Uphill Both Ways
Volume 9 - Boston 1956
Anything that was constructed of plaster of Paris, even one of the hard varieties like Hydrocal which was his preferred one, could be modeled with rasps, saws and chisels. Actual fossilized bone was too hard to model that way so a diamond saw was used. Judging from the size of the vertebrae that Dad is cutting on in this photo -which is from the series of Kronosaurus- I judge it to be a proximal caudal. I’d even hazard a guess that it could be just caudad to the sacral series, based on its size. But without others for comparison it’s hard to say. However, if you compare how large it is to his hands here to how large the vertebrae are in the photo above where he’s standing by the suspended thoracic series, you can see that this one is considerably smaller. Look at one of the photos of the completed animal and locate the three vertebrae just above and behind the pelvis in the direction of the tail. They have no “chevrons” hanging from them, nor are there ribs. This vertebra looks to be one of those though I suspect it’s still too small in which case it would fit further back in the tail. Anyway, he’s cutting something into the centrum -the round center portion- of a vertebrae. To complete your education, he’s holding the vertical spine -the one that you feel as bumps in the center of your own back- which is part of the neural arch, a T-shaped structure that sits on top of the centrum. You can see a hole in the neural arch here. That is where the spinal cord ran in the live critter.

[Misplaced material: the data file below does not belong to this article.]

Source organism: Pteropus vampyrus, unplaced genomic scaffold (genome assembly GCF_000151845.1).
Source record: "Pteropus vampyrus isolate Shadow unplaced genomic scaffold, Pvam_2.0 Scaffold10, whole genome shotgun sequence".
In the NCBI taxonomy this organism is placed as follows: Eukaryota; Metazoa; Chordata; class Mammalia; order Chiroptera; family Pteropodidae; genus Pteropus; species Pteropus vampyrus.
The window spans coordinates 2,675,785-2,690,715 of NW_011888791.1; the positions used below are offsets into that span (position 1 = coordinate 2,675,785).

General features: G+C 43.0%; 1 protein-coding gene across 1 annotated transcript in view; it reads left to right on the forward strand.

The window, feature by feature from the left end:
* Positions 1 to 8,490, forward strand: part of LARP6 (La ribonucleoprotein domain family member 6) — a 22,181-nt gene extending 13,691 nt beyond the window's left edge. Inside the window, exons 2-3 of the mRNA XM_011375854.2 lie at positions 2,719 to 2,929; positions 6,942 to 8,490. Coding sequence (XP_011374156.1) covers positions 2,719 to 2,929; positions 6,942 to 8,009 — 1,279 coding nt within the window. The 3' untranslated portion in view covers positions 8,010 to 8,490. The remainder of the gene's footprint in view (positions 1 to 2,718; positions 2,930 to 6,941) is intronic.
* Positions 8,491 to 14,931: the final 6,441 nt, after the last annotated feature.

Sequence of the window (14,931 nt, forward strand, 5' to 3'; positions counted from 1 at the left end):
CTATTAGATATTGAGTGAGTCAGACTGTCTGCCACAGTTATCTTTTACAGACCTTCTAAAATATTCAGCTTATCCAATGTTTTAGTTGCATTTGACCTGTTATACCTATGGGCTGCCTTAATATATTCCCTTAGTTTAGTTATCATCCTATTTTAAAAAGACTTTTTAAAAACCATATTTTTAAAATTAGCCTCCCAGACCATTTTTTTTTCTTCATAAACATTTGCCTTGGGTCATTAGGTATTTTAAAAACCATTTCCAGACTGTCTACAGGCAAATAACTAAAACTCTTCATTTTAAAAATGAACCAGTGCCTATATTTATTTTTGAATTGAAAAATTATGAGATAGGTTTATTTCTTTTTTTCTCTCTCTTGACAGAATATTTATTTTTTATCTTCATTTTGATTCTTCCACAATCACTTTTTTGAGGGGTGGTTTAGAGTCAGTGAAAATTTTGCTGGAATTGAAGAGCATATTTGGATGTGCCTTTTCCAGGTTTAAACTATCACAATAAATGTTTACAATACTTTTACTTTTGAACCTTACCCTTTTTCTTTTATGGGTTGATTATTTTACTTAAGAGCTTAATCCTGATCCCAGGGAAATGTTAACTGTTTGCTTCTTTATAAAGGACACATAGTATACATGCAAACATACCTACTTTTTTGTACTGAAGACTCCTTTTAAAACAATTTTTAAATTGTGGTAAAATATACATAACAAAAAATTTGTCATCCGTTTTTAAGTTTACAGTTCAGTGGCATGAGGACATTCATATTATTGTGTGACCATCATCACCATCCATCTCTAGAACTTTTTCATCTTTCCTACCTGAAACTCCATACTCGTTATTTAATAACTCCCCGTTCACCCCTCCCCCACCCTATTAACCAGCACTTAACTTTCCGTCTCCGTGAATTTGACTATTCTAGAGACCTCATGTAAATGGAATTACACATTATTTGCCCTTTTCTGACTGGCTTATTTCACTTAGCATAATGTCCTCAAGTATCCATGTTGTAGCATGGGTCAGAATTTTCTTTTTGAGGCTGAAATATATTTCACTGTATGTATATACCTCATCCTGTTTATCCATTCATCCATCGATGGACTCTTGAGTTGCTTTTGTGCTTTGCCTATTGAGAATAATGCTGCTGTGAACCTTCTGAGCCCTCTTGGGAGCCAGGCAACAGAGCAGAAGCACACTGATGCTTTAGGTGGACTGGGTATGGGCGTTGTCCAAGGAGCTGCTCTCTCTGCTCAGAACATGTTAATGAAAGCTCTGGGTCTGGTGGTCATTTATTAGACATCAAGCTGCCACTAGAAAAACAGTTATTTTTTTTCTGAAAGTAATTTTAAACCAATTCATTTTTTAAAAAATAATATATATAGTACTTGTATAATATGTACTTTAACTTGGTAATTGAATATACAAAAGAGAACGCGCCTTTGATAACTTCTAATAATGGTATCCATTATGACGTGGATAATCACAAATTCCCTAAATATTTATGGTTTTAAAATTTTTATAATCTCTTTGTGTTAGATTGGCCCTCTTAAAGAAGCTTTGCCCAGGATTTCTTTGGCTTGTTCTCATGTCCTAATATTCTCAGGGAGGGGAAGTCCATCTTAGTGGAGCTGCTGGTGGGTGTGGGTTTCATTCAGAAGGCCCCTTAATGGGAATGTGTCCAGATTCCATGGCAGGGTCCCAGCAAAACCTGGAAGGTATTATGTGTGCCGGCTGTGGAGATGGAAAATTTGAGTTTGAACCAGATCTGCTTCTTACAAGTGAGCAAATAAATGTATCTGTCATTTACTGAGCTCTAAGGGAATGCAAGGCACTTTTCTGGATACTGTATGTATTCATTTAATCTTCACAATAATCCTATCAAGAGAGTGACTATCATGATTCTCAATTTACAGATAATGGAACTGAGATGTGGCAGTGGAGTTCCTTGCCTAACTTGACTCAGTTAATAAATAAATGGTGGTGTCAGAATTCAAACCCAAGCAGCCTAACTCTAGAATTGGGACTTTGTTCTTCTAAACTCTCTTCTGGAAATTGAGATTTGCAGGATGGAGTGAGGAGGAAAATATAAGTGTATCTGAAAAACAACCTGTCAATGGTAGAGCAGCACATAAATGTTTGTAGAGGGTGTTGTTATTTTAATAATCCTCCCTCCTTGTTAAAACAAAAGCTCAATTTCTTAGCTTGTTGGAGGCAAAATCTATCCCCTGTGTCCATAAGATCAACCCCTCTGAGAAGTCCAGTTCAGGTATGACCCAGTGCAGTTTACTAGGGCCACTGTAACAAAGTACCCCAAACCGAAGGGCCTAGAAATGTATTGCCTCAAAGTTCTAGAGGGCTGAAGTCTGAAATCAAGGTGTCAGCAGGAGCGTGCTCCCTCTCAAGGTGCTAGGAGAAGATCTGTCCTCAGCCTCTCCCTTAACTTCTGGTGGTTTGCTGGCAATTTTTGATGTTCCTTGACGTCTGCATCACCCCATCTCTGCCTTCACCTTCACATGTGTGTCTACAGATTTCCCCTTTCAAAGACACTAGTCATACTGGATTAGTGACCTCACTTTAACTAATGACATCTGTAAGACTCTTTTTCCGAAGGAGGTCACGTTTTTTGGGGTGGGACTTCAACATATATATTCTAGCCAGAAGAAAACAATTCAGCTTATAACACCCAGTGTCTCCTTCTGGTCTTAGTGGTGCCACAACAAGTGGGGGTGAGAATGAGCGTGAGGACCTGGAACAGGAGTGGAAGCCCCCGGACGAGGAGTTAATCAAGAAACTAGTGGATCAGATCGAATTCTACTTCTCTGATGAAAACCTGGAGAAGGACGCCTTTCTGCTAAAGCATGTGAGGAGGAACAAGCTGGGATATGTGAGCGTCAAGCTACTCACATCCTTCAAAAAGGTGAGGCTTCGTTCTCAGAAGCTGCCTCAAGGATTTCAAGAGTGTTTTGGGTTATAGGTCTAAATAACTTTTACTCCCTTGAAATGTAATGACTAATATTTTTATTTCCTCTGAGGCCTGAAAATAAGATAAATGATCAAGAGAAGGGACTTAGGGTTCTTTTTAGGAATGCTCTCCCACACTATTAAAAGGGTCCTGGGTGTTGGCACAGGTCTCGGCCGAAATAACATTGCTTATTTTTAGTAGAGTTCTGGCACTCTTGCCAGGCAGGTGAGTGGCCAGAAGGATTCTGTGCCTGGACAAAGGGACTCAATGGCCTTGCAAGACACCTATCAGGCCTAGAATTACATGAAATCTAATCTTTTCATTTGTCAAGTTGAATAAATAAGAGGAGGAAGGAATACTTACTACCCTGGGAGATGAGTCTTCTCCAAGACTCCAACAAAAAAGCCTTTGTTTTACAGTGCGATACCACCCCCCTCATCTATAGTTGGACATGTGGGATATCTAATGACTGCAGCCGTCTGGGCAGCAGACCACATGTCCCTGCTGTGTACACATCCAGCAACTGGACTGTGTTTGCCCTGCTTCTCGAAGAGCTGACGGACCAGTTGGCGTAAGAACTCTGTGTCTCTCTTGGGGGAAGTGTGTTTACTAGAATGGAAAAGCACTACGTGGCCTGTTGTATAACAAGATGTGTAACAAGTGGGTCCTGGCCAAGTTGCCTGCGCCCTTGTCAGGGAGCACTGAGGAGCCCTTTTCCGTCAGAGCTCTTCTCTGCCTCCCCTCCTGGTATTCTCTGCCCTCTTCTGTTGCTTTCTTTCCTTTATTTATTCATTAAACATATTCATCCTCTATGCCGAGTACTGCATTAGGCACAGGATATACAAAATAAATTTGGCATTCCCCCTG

Ah yes, there is another feature of the neural arch in this photo that suggests that the vertebrae is about where I suggest. The post-zygopophysis that is to the right side of dad’s hand extends fairly significantly away from the plane of the spine. This means that this vertebrae mated with the mirror image of